Likewise, neither the Reds nor the White Sox can attribute their turnarounds to huge free-agent expenditures. Last winter the Reds spent less than $4 million to get shortstop Orlando Cabrera, outfielder Jonny Gomes and infielder Miguel Cairo. (They did invest $30 million in Cuban free-agent Aroldis Chapman, but he has yet to appear in the big leagues.) The White Sox spent less free-agent money ($5.8 million) than every club except Cleveland and Florida, giving modest one-year deals to reliever J.J. Putz, infielder Omar Vizquel, catcher Ramon Castro and outfielder Andruw Jones.
The Reds have not been as fortunate as San Diego with rotation stability, having to work around injuries to Aaron Harang, Edinson Volquez and Homer Bailey and the fatigue of rookie Mike Leake. While they have improved their run prevention, their run production has jumped even more markedly—Cincinnati leads the league in runs—largely because of healthy seasons from first baseman Joey Votto (next page) and third baseman Scott Rolen. In particular, the Reds have bullied the four losing teams in their division, going 29--11 against the Brewers, Astros, Cubs and Pirates.
Both Cincinnati, which finished 2009 on a 27--13 run, and San Diego, which closed 23--13, can point to last season as the beginning of their turnarounds. But serendipity also helps make a Cinderella, be it a run of good health for starting pitchers, an upswing in relief pitching—one of baseball's most unpredictable elements (the Padres' pen, for example, has ranked 1, 7, 25 and 1 in the majors in the past four seasons)—or, in Cincinnati's case, a division with little resistance.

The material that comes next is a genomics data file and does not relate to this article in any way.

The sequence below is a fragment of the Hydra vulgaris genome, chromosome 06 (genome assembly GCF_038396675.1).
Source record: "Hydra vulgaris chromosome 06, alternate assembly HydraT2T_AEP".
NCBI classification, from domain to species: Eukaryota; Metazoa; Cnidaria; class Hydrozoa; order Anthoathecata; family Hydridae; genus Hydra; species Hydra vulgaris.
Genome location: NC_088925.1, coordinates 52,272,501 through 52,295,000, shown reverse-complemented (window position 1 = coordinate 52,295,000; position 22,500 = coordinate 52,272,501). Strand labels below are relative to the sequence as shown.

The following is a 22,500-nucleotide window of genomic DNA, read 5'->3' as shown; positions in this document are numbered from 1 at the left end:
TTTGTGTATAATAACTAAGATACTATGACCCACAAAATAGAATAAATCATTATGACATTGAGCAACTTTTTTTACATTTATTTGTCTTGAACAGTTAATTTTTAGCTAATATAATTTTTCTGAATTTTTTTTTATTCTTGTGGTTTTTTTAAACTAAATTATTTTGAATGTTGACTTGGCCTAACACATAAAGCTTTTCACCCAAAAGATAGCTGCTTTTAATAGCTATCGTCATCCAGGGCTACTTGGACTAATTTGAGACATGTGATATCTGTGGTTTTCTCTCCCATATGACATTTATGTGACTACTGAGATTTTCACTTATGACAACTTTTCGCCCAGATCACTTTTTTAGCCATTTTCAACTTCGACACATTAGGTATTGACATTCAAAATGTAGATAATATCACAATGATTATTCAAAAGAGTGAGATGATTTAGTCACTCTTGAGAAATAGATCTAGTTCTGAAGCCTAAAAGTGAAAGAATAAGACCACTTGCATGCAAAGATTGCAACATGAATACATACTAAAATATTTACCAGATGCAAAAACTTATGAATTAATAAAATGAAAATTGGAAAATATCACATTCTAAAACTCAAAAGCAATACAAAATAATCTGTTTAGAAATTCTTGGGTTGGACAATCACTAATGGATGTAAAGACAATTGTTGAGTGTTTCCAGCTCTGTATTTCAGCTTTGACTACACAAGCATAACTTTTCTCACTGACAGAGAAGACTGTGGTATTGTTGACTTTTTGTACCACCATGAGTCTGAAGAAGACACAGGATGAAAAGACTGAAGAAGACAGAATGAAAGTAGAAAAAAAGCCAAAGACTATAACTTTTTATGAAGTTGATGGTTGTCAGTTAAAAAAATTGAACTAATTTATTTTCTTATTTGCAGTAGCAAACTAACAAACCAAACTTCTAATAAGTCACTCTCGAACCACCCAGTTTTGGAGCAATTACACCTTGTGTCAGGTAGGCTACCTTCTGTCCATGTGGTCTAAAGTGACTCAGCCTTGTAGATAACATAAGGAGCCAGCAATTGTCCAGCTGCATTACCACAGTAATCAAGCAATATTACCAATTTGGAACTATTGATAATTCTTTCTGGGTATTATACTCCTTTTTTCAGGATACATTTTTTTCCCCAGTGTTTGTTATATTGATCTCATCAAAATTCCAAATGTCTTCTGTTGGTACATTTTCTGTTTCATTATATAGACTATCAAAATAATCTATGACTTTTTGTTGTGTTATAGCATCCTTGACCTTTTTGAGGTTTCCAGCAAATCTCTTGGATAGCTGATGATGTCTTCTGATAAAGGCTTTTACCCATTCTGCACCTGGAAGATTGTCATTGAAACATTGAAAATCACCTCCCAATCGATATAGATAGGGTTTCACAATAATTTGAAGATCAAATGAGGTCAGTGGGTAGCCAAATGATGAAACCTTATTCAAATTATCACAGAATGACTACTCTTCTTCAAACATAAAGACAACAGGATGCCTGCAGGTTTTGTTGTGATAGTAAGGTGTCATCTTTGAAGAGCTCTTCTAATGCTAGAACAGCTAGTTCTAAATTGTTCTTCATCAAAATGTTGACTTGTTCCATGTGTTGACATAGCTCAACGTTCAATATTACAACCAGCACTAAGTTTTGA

"There are surprise teams that are built on high draft picks and planning," says one G.M., "and others that just have a special year. I love San Diego, but it could be one of those special years. Like the Brewers [in 2008], most of these teams get one year, then it's five or six waiting for another window. Don't kid yourself. The large markets still have a huge advantage. The small markets can't sustain it."
It is true that surprise teams have little staying power. Magical seasons with stable rotations, lockdown bullpens and uncanny clutch hitting—the Padres hit .274 with runners in scoring position, .244 without—tend not to repeat themselves. Of the 30 teams that morphed from losers to elite, only six returned to the postseason the following year, and those six were flush with money, ranking no worse than ninth in payroll.
Ah, but why worry about next year when you can dream on this one? When this week began, the Rangers (having built an 87-win foundation last year), Cincinnati and San Diego—combined postseason series wins the past decade: 0—all held first-place leads of at least 3½ games. The surprise party is becoming an annual event. This year's participants should enjoy it while it lasts.